Participant-centric Trial Will Test if Antiviral Paxlovid Can Help With Long COVID
Researchers are still in the dark on the mechanisms underlying and how to treat long COVID. A new clinical trial using the oral antiviral Paxlovid will provide urgently needed insights for COVID long-haulers and their providers.
Long-covid symptoms are less common now than earlier in the pandemic
Americans infected with the coronavirus’s omicron variant are less likely to develop symptoms typical of long covid than those who had covid-19 earlier in the pandemic, according to the largest-ever study of who is most vulnerable to being sickened — or debilitated — by the virus’s lingering effects.Source: The Washington Post
Will Long COVID Research Provide Answers for Poorly Understood Diseases Like ME/CFS?
ME/CFS (myalgic encephalomyelitis/chronic fatigue syndrome) is a highly disabling, severe condition that has been largely overlooked and even questioned as an illness by physicians and biomedical researchers for decades. But now, scientists including Yale's Akiko Iwasaki and Harlan Krumholz are finding parallels between post-infection long COVID and ME/CFS.
COVID-19 Virus Increases Risk for Other Infections by Disrupting Normal Mix of Gut Bacteria
Infection with the pandemic virus, SARS-CoV-2, can reduce the number of bacterial species in a patient’s gut, with the lesser diversity creating space for dangerous microbes to thrive, a new study finds.Source: NYU Langone Health
Vaccine Used in Much of the World No Match for Omicron Variant
An analysis of blood serum from 101 individuals from the Dominican Republic showed that omicron infection produced no neutralizing antibodies among those who received the standard two-shot regimen of the Sinovac vaccine. Antibody levels against omicron rose among those who had also received a booster shot of the mRNA vaccine made by Pfizer-BioNTech.Source: YaleNews
‘Triple-demic’ of respiratory illnesses launches vaccination season. Have you gotten yours?
We are amid the “triple-demic” of respiratory illnesses season that includes a significant increase in U.S. COVID-19 hospitalizations alongside annual seasonal surges in respiratory viruses like influenza and respiratory syncytial virus (RSV). YSPH Professor Sten Vermund offers timely guidance on how people can best protect themselves in this opinion piece.Source: The Baltimore Sun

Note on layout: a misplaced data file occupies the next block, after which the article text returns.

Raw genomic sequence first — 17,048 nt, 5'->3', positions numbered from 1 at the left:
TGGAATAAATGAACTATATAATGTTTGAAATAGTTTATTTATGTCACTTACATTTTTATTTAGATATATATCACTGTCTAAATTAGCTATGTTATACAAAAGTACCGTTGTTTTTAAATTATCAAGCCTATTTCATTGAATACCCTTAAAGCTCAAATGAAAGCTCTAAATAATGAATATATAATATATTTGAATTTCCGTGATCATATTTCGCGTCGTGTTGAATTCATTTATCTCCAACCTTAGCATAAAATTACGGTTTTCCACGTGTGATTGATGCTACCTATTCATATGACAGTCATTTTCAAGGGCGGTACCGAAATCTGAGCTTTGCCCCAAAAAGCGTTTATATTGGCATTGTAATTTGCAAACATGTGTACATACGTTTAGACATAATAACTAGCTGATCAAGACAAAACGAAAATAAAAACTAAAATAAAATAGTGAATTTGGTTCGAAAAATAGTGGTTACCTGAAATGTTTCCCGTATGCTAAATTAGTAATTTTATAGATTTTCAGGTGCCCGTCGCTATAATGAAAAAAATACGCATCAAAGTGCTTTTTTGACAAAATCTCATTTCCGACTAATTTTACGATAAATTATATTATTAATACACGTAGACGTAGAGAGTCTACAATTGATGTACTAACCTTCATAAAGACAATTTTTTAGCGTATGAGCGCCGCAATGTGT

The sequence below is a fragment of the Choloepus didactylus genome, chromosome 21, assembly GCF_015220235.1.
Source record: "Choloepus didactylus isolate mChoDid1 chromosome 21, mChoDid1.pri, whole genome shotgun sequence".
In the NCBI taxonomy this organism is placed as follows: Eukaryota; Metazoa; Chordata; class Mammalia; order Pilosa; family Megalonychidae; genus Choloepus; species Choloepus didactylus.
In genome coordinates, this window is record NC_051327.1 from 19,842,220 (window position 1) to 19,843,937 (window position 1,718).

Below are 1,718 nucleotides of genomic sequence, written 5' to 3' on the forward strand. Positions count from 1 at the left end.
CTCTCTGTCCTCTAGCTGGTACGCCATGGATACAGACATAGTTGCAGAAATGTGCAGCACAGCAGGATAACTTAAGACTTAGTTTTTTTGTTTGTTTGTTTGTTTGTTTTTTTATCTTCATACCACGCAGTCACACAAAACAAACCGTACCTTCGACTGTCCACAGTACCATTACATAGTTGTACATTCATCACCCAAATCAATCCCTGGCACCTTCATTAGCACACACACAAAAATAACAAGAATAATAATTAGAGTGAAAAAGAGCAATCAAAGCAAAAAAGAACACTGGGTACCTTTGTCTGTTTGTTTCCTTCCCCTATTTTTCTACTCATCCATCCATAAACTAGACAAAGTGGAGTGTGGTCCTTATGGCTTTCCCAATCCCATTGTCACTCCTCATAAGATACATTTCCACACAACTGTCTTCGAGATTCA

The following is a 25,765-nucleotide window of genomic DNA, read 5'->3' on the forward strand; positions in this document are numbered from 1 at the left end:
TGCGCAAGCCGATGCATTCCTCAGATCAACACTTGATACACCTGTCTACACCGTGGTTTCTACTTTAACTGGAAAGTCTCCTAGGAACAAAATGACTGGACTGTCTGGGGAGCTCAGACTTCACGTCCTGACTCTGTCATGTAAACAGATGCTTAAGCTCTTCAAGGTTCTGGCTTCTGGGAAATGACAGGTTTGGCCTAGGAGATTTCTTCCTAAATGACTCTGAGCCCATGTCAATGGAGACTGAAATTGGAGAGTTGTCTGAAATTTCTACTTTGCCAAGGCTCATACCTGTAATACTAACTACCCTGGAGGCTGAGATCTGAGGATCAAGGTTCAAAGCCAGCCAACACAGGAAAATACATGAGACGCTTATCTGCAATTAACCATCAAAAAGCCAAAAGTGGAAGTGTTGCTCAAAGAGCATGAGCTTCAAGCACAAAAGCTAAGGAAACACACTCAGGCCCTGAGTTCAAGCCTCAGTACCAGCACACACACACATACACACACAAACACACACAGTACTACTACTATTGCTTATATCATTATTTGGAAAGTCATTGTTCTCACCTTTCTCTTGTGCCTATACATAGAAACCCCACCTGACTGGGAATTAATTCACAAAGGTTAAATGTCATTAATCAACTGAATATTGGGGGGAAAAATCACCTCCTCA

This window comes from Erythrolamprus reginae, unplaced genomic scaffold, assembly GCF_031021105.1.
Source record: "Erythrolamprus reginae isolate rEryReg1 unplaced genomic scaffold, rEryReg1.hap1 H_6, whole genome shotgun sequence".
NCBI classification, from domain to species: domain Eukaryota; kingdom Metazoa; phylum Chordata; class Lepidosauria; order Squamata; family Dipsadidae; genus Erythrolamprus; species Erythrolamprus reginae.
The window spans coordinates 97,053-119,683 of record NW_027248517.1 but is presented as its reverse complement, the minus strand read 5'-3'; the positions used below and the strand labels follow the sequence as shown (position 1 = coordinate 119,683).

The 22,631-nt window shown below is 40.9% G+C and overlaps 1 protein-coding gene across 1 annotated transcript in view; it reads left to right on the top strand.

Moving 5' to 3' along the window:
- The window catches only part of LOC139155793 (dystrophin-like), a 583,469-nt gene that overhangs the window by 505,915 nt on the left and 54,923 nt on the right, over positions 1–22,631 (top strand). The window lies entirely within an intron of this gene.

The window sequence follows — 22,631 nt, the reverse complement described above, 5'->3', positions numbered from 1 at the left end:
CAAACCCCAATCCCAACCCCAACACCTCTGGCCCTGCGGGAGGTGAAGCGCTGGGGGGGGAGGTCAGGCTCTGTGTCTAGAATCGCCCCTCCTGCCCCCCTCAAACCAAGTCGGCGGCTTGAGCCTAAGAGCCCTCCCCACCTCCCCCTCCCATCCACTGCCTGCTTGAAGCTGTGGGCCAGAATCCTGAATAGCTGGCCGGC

COVID Likely to Peak in Colder Months as Virus Becomes Endemic in the US
As COVID-19 becomes endemic in the U.S., it will likely settle into a seasonable rhythm like influenza, becoming most active during the colder months in northern climes and subsiding in summer, according to a new study by researchers at the Yale School of Public Health and the University of North Carolina at Charlotte.
The Long History of Long COVID and Other Chronic Illnesses
The term post-acute infection syndrome refers to chronic diseases that occur after an acute viral, bacterial, or parasitic infection, including chronic Lyme and myalgic encephalomyelitis/chronic fatigue syndrome (ME/CFS). Yale School of Medicine is investigating the many questions surrounding post-acute infection syndromes in its new Center for Infection & Immunity.
Will Uninsured Americans Be Able to Get Their COVID Shot?
The government created the Bridge Access program to help those without insurance. Does anyone care about it? Associate Professor Jason Schwartz says the public is fatigued when it comes to news about another COVID shot.Source: The Messenger
As Childhood Vaccination Rates Continue to Fall, Are We Doing Enough to Stop Anti-Vaxxers? These Doctors Say No
Pakistan made headlines around the world when officials announced they’re considering throwing parents in jail for failing to vaccinate their kids among a resurgence in polio cases. While such draconian measures are unthinkable in the United States, it’s not hard to imagine a future where the re-emergence of once-eradicated diseases becomes increasingly common.Source: The Messenger
From appointments to insurance, COVID-19 vaccine issues continue in CT
Yale School of Public Health Professor Gregg Gonsalves says that during the pandemic the American public health system and welfare system had been bolstered to the point where we had a semi-functional public health and social services apparatus. These programs have all been dismantled with the end of the public health emergency, returning us to the normal of "the unfulfilled promise of public health."Source: CT Insider
CDC will invest $262.5 million to forecast the spread of infectious diseases
The CDC, through its new Center for Forecasting and Outbreak Analytics, is doling out some $262.5 million over five years to 13 centers around the country, including to researchers in Massachusetts.Source: The Boston Globe